A look at identitarianism, a movement the New Zealand shooter allegedly supported
The far-right, white nationalist groups called identitarians have come into the spotlight after being linked to the gunman who killed 49 people and injured dozens more in a terror attack at two New Zealand mosques.
Earlier this week, it emerged that one of the leading members of the Austrian chapter received a donation in the name of the suspected New Zealand mosque gunman, officials from the country said on Wednesday.
Austrian police on Monday searched the home of the head of the identitarian movement of Austria, Martin Sellner, and seized computers and phones after prosecutors discovered that he had received a four-figure sum from a person named Tarrant — the same surname as the suspected Christchurch shooter.
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Brenton Tarrant is charged with the murder of 49 people during the deadly shooting earlier this month. Sellner denied involvement in the attack and claimed he had planned to inform authorities about the donation.
Speaking after a cabinet meeting, Austria’s chancellor pledged a full and transparent investigation into any possible connections between the Alpine nation and the New Zealand shooter.
What is identitarianism and when did it start?
The group has roots in France, but has spread throughout Europe and made its way across the ocean. People who identify as identitarian claim they are not racist, but are “interested in preserving Western culture,” the Southern Poverty Law Center says.
The modern version of the ideology began in the early 2000s, with a group called Génération Identitaire in France.
The groups often call for “ethno-nationalism” or “ethnopuralism” — an anti-immigration stance that says ethnic groups are distinct and different from each other, and therefore would be “best suited to live separately,” the Southern Poverty Law Centre explained.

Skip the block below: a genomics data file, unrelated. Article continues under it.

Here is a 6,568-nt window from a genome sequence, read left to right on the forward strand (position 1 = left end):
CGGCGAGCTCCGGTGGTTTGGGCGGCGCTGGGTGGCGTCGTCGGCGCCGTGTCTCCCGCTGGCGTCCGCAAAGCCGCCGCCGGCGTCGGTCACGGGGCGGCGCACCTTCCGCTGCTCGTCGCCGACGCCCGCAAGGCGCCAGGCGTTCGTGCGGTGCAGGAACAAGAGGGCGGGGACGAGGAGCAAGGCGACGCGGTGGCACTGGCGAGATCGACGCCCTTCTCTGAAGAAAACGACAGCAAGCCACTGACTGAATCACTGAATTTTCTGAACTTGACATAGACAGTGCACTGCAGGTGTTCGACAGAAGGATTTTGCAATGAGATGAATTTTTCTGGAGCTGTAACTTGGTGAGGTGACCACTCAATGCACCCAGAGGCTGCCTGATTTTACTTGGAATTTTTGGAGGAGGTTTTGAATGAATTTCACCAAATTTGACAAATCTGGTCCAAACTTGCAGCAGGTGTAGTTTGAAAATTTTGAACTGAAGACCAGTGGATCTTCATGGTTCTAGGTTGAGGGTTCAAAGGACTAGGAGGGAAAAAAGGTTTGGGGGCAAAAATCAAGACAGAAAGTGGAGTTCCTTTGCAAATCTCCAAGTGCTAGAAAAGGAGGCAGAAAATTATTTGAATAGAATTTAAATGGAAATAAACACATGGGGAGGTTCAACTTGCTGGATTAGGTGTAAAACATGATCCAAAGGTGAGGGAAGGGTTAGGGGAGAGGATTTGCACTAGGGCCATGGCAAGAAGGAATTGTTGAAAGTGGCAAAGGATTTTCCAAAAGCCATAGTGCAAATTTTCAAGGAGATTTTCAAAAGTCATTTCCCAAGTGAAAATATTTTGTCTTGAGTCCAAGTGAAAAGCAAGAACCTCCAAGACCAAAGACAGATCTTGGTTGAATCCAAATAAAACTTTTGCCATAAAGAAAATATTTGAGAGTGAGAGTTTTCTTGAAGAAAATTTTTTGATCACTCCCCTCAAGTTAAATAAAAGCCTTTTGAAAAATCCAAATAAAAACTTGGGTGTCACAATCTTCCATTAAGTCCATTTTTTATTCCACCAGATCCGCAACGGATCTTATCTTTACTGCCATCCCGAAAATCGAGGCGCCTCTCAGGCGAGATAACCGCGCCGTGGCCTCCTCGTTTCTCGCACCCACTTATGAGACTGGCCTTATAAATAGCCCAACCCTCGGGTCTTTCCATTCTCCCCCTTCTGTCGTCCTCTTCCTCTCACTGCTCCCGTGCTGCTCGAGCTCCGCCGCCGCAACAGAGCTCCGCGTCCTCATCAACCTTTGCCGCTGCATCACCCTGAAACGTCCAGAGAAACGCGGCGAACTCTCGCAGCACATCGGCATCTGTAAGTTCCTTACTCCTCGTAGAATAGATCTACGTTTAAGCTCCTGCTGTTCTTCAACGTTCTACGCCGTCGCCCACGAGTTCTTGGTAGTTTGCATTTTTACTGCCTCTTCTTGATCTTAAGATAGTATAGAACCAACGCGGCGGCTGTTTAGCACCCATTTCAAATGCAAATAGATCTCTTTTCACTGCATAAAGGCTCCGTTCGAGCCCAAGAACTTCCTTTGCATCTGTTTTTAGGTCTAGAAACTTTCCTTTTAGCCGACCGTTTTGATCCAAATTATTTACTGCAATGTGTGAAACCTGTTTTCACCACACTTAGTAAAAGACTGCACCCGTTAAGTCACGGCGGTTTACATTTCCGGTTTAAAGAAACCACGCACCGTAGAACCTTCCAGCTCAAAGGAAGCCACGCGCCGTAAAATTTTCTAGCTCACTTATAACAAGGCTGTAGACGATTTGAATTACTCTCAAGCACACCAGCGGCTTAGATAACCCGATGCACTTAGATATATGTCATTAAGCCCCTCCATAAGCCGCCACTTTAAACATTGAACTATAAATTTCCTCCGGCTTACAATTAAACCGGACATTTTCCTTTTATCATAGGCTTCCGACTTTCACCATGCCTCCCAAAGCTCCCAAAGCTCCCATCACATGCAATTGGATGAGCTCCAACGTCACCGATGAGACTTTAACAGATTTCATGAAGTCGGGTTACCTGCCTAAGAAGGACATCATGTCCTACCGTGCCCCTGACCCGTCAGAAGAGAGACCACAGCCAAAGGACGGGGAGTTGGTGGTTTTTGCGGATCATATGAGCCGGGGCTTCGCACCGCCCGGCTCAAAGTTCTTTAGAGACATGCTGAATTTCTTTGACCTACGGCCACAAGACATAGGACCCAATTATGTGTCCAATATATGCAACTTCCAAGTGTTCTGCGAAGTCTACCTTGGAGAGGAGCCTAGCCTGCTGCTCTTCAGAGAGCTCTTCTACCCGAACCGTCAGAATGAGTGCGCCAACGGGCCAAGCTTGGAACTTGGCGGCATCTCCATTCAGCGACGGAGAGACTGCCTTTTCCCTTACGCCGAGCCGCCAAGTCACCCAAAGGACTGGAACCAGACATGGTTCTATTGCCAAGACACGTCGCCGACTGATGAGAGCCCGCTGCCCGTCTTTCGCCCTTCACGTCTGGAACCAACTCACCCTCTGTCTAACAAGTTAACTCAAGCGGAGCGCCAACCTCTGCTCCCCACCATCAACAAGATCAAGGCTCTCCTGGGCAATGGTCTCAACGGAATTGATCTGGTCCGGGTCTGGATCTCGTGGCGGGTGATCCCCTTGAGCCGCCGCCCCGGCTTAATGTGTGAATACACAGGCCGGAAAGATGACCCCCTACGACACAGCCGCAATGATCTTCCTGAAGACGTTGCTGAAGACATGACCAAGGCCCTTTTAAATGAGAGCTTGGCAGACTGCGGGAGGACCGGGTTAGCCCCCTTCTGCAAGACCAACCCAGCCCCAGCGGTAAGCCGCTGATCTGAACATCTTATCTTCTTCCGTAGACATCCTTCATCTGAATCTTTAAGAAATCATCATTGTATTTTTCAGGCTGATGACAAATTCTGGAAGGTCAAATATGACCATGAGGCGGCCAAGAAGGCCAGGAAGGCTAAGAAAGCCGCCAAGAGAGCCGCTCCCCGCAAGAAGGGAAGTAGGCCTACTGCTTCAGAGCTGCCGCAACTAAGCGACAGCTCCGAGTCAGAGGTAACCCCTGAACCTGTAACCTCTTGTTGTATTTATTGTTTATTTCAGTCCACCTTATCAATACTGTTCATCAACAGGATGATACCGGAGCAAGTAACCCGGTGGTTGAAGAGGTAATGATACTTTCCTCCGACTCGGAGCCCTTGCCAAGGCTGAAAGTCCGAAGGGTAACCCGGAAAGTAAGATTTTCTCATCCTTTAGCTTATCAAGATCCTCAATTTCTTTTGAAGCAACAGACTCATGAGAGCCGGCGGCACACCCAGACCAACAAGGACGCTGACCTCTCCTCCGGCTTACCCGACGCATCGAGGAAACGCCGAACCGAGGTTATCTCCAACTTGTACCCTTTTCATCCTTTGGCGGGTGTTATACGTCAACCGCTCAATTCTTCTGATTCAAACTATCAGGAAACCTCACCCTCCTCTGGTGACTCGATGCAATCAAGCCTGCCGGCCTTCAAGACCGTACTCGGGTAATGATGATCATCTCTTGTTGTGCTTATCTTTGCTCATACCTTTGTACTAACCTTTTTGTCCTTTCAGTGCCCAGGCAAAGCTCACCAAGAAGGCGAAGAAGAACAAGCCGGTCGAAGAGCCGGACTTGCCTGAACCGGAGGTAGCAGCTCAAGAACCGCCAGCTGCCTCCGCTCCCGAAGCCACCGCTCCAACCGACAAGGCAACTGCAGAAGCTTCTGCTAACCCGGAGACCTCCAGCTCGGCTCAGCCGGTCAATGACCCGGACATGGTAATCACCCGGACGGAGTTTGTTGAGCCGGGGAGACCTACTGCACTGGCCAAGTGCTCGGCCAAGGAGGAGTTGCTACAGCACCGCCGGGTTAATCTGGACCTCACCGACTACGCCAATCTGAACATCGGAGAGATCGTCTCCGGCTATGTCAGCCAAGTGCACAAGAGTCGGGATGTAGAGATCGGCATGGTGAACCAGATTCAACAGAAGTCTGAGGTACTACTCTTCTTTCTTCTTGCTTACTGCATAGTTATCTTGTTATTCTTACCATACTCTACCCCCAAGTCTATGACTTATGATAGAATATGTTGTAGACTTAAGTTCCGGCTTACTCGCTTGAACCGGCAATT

Sellner’s group, called Identitäre Bewegung Österreichs (IBÖ), has branches in most European countries. He has also been part of a group called Defend Europe, which made headlines after paying for a boat to sail in the Mediterranean Sea in protest of the migrant crossings.
The American version of the group has been classified as a hate group.
Barbara Perry, University of Ontario Institute of Technology and the director of the Centre on Hate, Bias and Extremism, says the group targets young men.
“It attracts a largely young demographic — in their 20s — who are concerned that they are the last generation that will enjoy the full fruits of white European privilege in Canada and globally,” she explained.
“Ironically, while they are critical of ‘globalism’ — largely because of the movement of non-white people into previously white strongholds — they nonetheless celebrate a collective global identity.
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North American presence
There are several groups in North America that claim the Identitarian ideology.
The American group, named Identity Evropa, founded in 2016 pushes the ideology and helped organize the Unite the Right rally in Charlottesville — where a woman who was protesting the march was killed when a car drove through the crowd.
Austria’s Sellner has travelled to the U.S. and visited Identity Evropa’s members, including James Allsup.
The Southern Poverty Law Center says at least three other American groups are pushing the ideology.
In Canada, Perry says the ideology has had a presence for several years.
“Known here as Generation Identity, Canada ID, or Generation ID, for example, they have very close ties with their counterparts in Europe,” she explained.
“I think this is very much in line with the broader tendency of Canadian white nationalists seeking to empower themselves through their international connectivity.”
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